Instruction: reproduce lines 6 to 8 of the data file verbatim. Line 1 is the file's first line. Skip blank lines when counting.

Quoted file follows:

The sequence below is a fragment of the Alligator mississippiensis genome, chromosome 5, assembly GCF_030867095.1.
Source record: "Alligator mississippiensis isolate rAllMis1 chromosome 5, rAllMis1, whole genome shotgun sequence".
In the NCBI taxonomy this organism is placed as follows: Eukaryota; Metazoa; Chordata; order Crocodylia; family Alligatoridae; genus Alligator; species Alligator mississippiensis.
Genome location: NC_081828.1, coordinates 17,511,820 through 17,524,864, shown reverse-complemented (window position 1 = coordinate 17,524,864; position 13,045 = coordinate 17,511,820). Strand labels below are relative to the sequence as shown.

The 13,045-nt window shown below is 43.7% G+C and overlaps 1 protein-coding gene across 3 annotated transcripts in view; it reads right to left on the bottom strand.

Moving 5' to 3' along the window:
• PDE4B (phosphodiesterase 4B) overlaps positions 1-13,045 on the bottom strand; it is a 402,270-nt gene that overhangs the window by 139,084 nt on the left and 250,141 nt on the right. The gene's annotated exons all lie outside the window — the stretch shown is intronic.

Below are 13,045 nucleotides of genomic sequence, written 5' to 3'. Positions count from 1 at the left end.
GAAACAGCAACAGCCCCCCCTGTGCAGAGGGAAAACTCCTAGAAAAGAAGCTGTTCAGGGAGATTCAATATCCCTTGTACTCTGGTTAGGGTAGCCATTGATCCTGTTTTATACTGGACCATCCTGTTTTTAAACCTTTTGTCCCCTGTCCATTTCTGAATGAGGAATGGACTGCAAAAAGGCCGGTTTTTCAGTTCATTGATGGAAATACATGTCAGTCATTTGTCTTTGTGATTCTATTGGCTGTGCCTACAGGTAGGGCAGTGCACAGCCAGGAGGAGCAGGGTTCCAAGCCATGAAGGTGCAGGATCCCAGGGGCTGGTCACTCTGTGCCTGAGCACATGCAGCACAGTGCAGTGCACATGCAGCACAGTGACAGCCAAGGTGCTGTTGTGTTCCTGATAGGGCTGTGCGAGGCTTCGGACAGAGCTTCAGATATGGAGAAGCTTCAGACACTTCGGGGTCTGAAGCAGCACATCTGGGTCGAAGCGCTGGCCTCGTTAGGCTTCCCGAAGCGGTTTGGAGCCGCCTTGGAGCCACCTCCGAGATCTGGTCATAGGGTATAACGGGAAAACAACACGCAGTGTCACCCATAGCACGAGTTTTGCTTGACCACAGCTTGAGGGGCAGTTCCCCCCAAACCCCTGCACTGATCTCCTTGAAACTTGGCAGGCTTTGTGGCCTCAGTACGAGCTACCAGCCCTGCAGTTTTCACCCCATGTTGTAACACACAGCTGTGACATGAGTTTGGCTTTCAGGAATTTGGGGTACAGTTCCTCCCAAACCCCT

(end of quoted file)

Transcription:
Moving 5' to 3' along the window:
• PDE4B (phosphodiesterase 4B) overlaps positions 1-13,045 on the bottom strand; it is a 402,270-nt gene that overhangs the window by 139,084 nt on the left and 250,141 nt on the right. The gene's annotated exons all lie outside the window — the stretch shown is intronic.

Below are 13,045 nucleotides of genomic sequence, written 5' to 3'. Positions count from 1 at the left end.